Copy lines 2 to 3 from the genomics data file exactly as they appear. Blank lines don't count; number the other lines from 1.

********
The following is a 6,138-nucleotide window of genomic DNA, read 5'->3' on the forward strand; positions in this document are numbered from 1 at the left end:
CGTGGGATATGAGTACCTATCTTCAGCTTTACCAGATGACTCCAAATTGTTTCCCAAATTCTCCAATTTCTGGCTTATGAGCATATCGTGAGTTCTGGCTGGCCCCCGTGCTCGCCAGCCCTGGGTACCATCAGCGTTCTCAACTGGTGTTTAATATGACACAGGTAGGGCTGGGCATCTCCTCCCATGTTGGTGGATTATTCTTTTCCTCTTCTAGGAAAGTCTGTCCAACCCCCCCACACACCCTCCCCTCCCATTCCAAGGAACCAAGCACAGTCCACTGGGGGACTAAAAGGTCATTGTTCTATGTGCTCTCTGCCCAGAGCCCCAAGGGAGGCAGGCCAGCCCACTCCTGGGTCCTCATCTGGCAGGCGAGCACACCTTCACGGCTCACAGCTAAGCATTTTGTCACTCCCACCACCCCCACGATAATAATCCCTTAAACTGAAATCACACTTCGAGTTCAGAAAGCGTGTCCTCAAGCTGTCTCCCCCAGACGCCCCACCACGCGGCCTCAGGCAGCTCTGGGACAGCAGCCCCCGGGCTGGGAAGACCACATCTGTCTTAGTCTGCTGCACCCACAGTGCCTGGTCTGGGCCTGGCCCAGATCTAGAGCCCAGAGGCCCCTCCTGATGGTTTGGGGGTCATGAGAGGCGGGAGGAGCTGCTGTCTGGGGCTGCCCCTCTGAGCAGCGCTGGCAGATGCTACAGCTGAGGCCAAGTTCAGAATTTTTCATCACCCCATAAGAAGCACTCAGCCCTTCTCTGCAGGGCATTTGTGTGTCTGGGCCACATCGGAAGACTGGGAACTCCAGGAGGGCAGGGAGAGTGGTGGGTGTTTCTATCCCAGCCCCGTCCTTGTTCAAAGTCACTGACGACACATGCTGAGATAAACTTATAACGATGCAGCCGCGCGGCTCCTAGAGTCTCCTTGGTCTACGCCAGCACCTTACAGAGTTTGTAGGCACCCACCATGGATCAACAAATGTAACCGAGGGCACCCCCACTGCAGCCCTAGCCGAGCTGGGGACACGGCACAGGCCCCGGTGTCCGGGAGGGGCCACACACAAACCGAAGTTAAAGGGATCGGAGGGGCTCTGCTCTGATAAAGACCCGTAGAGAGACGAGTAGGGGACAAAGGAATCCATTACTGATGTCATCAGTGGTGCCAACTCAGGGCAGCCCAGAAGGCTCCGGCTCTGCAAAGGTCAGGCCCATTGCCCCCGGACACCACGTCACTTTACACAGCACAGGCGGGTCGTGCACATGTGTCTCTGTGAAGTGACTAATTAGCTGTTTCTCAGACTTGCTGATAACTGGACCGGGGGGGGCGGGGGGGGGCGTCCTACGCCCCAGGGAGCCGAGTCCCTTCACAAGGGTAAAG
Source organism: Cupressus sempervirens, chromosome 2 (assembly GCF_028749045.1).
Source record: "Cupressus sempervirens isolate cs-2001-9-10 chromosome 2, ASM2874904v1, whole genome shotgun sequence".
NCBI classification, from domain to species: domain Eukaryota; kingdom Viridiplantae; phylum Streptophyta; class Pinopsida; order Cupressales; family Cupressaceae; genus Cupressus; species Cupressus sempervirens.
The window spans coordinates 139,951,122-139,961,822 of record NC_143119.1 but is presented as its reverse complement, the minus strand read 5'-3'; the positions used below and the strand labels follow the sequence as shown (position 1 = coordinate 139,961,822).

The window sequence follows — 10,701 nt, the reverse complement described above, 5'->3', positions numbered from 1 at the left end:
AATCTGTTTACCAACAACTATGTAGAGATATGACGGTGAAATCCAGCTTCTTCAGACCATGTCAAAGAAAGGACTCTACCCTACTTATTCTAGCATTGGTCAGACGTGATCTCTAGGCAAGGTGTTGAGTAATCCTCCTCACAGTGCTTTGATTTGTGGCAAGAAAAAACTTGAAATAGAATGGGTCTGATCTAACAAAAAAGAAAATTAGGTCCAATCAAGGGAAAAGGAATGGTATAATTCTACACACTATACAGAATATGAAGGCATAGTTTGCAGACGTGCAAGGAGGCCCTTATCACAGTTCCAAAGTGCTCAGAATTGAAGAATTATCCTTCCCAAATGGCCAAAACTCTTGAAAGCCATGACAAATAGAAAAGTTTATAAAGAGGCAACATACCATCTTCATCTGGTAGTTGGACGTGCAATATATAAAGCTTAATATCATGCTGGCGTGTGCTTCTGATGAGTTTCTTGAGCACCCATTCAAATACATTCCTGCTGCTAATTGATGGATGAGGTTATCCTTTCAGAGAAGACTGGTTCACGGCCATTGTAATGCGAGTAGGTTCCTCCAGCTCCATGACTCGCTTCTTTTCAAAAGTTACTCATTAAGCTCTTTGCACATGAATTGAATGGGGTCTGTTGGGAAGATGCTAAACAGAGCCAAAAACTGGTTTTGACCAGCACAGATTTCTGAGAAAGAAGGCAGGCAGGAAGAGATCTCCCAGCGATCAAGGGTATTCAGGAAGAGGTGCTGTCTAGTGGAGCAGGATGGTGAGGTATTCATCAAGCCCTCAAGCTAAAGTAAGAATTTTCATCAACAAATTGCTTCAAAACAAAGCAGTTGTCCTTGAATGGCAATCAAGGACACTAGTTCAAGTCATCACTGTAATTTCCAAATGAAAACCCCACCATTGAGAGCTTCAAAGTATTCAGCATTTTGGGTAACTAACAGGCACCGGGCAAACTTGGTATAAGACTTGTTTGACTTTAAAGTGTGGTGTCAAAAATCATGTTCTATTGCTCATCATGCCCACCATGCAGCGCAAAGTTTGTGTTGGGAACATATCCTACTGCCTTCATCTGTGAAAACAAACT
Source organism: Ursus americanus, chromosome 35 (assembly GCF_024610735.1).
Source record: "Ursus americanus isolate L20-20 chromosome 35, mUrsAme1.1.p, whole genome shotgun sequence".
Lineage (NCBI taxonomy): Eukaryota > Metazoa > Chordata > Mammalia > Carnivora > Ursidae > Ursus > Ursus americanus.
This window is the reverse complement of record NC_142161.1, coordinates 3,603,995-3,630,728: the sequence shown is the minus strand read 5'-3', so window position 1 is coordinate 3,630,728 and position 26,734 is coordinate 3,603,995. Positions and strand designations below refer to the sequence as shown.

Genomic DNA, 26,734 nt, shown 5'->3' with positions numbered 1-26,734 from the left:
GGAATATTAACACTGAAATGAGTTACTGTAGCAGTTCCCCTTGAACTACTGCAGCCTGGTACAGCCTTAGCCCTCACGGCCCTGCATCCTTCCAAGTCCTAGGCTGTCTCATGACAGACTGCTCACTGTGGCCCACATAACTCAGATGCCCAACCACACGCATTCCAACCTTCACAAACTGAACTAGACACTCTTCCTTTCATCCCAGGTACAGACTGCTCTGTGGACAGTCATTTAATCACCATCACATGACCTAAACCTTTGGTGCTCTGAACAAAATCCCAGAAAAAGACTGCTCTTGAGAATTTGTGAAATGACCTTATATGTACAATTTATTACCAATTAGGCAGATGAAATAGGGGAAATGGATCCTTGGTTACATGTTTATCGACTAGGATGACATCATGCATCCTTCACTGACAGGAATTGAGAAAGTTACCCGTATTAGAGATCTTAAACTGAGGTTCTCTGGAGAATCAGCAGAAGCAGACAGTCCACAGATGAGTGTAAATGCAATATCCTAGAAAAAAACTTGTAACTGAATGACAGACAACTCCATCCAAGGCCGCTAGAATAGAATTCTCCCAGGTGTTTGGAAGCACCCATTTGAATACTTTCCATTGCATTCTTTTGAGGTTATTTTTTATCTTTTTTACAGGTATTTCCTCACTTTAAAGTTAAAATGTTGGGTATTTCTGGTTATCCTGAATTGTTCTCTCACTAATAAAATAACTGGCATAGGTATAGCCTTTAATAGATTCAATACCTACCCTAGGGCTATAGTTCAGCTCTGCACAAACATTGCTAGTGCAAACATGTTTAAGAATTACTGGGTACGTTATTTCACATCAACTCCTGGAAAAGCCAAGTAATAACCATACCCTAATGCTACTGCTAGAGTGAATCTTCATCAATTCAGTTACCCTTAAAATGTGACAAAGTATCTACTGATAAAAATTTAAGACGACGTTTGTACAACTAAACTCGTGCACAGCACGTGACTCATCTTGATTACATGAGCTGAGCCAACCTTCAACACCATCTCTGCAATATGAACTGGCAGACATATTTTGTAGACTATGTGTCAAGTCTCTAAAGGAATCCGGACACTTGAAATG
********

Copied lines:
CGTGGGATATGAGTACCTATCTTCAGCTTTACCAGATGACTCCAAATTGTTTCCCAAATTCTCCAATTTCTGGCTTATGAGCATATCGTGAGTTCTGGCTGGCCCCCGTGCTCGCCAGCCCTGGGTACCATCAGCGTTCTCAACTGGTGTTTAATATGACACAGGTAGGGCTGGGCATCTCCTCCCATGTTGGTGGATTATTCTTTTCCTCTTCTAGGAAAGTCTGTCCAACCCCCCCACACACCCTCCCCTCCCATTCCAAGGAACCAAGCACAGTCCACTGGGGGACTAAAAGGTCATTGTTCTATGTGCTCTCTGCCCAGAGCCCCAAGGGAGGCAGGCCAGCCCACTCCTGGGTCCTCATCTGGCAGGCGAGCACACCTTCACGGCTCACAGCTAAGCATTTTGTCACTCCCACCACCCCCACGATAATAATCCCTTAAACTGAAATCACACTTCGAGTTCAGAAAGCGTGTCCTCAAGCTGTCTCCCCCAGACGCCCCACCACGCGGCCTCAGGCAGCTCTGGGACAGCAGCCCCCGGGCTGGGAAGACCACATCTGTCTTAGTCTGCTGCACCCACAGTGCCTGGTCTGGGCCTGGCCCAGATCTAGAGCCCAGAGGCCCCTCCTGATGGTTTGGGGGTCATGAGAGGCGGGAGGAGCTGCTGTCTGGGGCTGCCCCTCTGAGCAGCGCTGGCAGATGCTACAGCTGAGGCCAAGTTCAGAATTTTTCATCACCCCATAAGAAGCACTCAGCCCTTCTCTGCAGGGCATTTGTGTGTCTGGGCCACATCGGAAGACTGGGAACTCCAGGAGGGCAGGGAGAGTGGTGGGTGTTTCTATCCCAGCCCCGTCCTTGTTCAAAGTCACTGACGACACATGCTGAGATAAACTTATAACGATGCAGCCGCGCGGCTCCTAGAGTCTCCTTGGTCTACGCCAGCACCTTACAGAGTTTGTAGGCACCCACCATGGATCAACAAATGTAACCGAGGGCACCCCCACTGCAGCCCTAGCCGAGCTGGGGACACGGCACAGGCCCCGGTGTCCGGGAGGGGCCACACACAAACCGAAGTTAAAGGGATCGGAGGGGCTCTGCTCTGATAAAGACCCGTAGAGAGACGAGTAGGGGACAAAGGAATCCATTACTGATGTCATCAGTGGTGCCAACTCAGGGCAGCCCAGAAGGCTCCGGCTCTGCAAAGGTCAGGCCCATTGCCCCCGGACACCACGTCACTTTACACAGCACAGGCGGGTCGTGCACATGTGTCTCTGTGAAGTGACTAATTAGCTGTTTCTCAGACTTGCTGATAACTGGACCGGGGGGGGCGGGGGGGGGCGTCCTACGCCCCAGGGAGCCGAGTCCCTTCACAAGGGTAAAG
Source organism: Cupressus sempervirens, chromosome 2 (assembly GCF_028749045.1).